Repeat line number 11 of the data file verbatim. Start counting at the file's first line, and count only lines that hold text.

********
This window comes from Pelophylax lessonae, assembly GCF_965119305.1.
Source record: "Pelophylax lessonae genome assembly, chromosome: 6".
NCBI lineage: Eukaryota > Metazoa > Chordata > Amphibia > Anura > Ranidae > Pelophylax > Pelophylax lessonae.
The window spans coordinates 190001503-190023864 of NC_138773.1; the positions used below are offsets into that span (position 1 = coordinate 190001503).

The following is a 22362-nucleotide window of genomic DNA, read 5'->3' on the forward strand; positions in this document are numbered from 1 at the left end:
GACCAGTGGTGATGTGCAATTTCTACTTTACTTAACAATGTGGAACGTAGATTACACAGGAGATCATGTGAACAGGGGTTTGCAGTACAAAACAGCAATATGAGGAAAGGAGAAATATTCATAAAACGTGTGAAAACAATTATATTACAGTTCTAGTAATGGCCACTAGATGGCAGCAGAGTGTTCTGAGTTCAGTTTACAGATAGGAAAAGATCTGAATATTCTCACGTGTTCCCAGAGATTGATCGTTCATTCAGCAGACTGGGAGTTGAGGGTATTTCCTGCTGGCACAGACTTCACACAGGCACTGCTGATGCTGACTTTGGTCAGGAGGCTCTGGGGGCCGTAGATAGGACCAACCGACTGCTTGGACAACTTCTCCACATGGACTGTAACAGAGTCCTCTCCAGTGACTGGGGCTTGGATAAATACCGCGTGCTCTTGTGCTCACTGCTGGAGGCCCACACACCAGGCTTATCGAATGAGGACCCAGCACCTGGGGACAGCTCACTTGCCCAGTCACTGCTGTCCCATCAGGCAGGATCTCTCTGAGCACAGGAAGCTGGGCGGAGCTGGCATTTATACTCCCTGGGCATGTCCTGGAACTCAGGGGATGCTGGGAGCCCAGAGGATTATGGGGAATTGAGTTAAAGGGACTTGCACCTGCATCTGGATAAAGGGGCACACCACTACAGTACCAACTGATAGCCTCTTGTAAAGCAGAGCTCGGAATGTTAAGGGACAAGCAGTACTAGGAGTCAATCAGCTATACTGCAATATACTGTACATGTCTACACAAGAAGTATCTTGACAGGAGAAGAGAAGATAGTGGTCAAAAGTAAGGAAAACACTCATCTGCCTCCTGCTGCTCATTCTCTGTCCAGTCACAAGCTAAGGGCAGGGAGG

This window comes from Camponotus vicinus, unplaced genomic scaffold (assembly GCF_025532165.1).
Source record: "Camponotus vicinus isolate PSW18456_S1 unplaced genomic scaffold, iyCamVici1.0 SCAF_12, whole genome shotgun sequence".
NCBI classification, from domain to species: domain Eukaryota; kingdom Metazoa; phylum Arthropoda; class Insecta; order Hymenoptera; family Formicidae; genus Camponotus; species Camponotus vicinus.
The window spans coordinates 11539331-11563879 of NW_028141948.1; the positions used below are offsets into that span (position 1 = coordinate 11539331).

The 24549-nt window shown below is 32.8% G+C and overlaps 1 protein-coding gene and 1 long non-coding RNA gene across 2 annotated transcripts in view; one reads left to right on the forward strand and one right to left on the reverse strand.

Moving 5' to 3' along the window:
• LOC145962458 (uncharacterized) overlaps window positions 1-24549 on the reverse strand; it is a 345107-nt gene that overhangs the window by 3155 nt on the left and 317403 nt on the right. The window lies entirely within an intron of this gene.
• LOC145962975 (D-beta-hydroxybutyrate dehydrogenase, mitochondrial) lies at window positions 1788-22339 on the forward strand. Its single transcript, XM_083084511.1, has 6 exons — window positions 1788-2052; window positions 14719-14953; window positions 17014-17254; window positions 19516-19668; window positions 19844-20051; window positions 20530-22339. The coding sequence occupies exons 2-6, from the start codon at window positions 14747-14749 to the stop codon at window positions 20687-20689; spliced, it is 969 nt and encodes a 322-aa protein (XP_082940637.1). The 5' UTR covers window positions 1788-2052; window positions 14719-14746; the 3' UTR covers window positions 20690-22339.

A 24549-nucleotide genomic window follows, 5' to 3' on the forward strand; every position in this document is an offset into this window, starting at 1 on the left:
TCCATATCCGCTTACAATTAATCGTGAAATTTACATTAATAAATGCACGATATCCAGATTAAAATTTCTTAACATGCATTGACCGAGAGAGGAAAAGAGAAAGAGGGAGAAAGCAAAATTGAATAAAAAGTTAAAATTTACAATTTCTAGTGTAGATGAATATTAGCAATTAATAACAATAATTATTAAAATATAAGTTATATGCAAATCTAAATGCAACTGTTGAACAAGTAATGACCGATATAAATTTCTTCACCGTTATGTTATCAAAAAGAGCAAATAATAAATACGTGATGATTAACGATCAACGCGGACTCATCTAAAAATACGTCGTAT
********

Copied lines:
The 24549-nt window shown below is 32.8% G+C and overlaps 1 protein-coding gene and 1 long non-coding RNA gene across 2 annotated transcripts in view; one reads left to right on the forward strand and one right to left on the reverse strand.